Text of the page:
‘Shin Godzilla’ in review

Not Godzilla’s finest portrayal

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Madeline Fuerstenberg

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Screaming On the Inside
December 9, 2019
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‘Shin Godzilla’ in review

‘Shin Godzilla’ will be playing Nov. 10-12 in Woodland Theater.

‘Shin Godzilla’ will be playing Nov. 10-12 in Woodland Theater.

Photo by SUBMITTED

‘Shin Godzilla’ will be playing Nov. 10-12 in Woodland Theater.

Photo by SUBMITTED

Photo by SUBMITTED

‘Shin Godzilla’ will be playing Nov. 10-12 in Woodland Theater.

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There are 29 Godzilla movies in existence — shouldn’t this franchise be perfected by now?

Filmed primarily in Japanese, and starring a dominantly Japanese cast, “Shin Godzilla” (2016) sets a classic spin on a classic subject.

“Shin Godzilla,” written and directed by Hideaki Anno, follows a series of events, beginning with a mysterious eruption of water in the Tokyo Bay. “Shin” in Japanese can be roughly translated to “new,” “true” or “God.”

Following much speculation as to the cause of the eruption by government officials, it quickly becomes apparent that a large, mysterious, living creature is dwelling beneath the surface of the water.

In an awkwardly silent series of alternating scenes between Japanese ministry members and cheesy, almost cartoonish acts of destruction, this monster finally rears its bizarre-looking head. As it begins traveling through the canals of Tokyo, people quickly begin to realize real danger is imminent.

Evacuations are executed, special task forces are formed, but as this monster moves from water to land, officials quickly realize it will take much more power to save Tokyo from mass annihilation.

Prime Minister Seiji Okochi (Ren Ohsugi) assigns determined cabinet member Rando Yaguchi (Hiroki Hasegawa) to a committee dedicated to stopping the highly evolved and seemingly indestructible creature.

Kayoko Ann Patterson (Satomi Ishihara), a Japanese-American diplomat sent over from the United States, aids Yaguchi in his task, providing him with critical intel regarding the origin of the mysterious creature, which she calls Godzilla.

A nation united by the fear of destruction — and the looming threat of a thermonuclear detonation by the U.S. — fights to stop Godzilla before a third nuke is dropped on Japan by America.

The concepts presented in “Shin Godzilla” certainly created the potential for a great film, but the execution simply fell short.

From the very beginning, the film had an awkward and forced quality to it. Actors violently transitioned from insincere, emotionless reactions, to overdramatic exclamations of distress at random moments.

At times, the characters spoke directly to the cameras, disrupting the natural flow of dialogue and setting; however, the dialogue wasn’t necessarily fluent in the first place. A barrage of awkward one-liners and misplaced attempts at humor play no small part in diminishing the quality of the film. Additionally, there’s always the possibility some power was lost from those lines in the Japanese-to-English translation.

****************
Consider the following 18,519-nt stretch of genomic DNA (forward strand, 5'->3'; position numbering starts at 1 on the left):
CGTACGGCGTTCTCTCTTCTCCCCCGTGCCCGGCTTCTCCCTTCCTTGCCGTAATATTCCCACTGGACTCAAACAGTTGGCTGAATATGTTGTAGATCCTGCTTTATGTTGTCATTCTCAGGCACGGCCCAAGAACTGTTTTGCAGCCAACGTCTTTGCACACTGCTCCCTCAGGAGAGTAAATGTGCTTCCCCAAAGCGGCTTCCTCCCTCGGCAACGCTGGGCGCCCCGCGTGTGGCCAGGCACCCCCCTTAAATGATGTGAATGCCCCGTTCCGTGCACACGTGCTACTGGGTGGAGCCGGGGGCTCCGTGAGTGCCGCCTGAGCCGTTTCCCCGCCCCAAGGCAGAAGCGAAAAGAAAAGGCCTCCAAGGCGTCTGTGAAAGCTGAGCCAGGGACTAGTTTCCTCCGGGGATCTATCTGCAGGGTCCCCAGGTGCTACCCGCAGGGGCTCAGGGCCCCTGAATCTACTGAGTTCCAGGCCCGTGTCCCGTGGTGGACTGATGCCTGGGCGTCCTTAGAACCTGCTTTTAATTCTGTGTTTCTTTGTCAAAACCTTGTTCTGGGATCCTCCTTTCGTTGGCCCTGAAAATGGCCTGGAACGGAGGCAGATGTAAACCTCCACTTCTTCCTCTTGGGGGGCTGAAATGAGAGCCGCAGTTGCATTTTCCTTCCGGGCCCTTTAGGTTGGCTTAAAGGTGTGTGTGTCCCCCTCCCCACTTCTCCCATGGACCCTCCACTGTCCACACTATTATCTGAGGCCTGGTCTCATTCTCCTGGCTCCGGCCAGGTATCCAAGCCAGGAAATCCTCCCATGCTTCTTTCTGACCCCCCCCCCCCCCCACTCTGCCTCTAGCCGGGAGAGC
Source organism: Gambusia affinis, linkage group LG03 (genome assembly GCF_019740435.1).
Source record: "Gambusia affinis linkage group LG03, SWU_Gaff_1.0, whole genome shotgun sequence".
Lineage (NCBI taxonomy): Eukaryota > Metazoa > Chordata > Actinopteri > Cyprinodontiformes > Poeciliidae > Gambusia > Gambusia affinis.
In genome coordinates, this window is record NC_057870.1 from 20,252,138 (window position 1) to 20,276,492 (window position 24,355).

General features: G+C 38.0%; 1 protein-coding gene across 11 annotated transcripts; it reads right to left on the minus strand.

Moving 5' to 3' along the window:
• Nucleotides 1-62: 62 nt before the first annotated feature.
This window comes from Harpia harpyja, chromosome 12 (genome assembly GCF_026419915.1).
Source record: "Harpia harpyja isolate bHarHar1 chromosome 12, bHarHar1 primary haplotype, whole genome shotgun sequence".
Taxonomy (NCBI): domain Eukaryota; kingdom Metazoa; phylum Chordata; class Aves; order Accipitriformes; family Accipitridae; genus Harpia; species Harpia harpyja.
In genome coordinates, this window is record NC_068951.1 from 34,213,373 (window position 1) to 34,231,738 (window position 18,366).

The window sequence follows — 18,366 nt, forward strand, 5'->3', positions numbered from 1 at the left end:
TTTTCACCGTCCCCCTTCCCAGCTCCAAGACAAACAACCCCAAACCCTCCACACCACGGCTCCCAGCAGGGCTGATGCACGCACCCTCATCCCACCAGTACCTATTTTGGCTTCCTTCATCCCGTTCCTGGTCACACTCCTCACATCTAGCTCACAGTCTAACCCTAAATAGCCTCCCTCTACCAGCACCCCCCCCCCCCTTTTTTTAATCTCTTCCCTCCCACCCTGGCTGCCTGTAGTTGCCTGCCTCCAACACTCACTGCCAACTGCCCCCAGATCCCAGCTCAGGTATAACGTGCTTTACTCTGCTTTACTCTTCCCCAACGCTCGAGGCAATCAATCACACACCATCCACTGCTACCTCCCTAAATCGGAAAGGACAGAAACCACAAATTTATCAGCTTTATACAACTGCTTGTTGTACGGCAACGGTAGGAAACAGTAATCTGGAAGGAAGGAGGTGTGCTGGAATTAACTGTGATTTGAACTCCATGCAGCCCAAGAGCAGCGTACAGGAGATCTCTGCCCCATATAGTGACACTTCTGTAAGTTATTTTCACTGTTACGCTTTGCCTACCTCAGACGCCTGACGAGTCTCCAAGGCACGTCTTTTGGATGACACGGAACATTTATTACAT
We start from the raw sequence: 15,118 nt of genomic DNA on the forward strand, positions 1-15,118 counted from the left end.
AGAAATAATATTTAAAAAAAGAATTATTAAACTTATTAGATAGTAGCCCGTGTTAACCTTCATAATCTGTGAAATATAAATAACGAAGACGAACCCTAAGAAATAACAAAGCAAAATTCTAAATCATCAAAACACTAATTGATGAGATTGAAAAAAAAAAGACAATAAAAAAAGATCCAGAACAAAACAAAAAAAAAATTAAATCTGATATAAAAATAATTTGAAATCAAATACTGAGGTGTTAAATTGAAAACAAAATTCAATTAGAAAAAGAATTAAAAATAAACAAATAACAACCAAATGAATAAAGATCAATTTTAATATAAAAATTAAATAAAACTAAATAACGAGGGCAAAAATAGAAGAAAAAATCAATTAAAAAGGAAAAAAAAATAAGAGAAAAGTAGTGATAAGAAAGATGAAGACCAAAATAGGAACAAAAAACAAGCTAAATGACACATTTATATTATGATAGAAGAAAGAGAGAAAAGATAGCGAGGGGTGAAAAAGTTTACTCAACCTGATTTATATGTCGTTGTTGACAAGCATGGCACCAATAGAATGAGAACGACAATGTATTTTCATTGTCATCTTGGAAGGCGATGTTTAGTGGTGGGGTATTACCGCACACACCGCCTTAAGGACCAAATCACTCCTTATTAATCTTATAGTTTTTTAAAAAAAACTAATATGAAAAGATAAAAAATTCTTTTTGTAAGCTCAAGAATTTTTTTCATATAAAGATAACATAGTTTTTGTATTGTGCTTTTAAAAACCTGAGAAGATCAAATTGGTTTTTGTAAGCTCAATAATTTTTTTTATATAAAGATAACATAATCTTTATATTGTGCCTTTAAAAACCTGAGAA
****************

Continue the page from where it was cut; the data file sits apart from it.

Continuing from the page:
Even the background music in this movie failed to inspire any sort of emotional reaction. There either wasn’t any music in parts where there should have been, or the music choice did not fit the scene at all. For example, multiple intense and serious scenes were ruined by the upbeat soundtracks played in the background.

Godzilla himself was almost comical in appearance, and his robotic movements and poor computer-generated imagery (CGI) quality did not help. While special effect quality does not necessarily make or break a film, there is a certain standard to be expected for movies that were released within the last two years. And really, was it absolutely necessary to all of a sudden give Godzilla the ability to shoot purple lasers out of his mouth?

Though the overall pacing and time jumps of the film were inconsistent and random, “Shin Godzilla” did begin to show slight improvement toward the second half. Themes of evolutionary improbabilities and the morality of nuclear weaponry bring a slightly more sophisticated air to the movie.

“Shin Godzilla” is really a “take it or leave it” sort of film. There are plenty of people out there who would surely love a cheesy movie like this. After all, it was rated a 6.7 out of 10 on IMDb, and it scored an 87 percent on Rotten Tomatoes.

For those who enjoy the cheesy wonder of a classic Godzilla flick, “Shin Godzilla” will be playing at 7 p.m. on Friday and Saturday, and 2 p.m. on Saturday and Sunday in the Woodland Theater of Davies Student Center.

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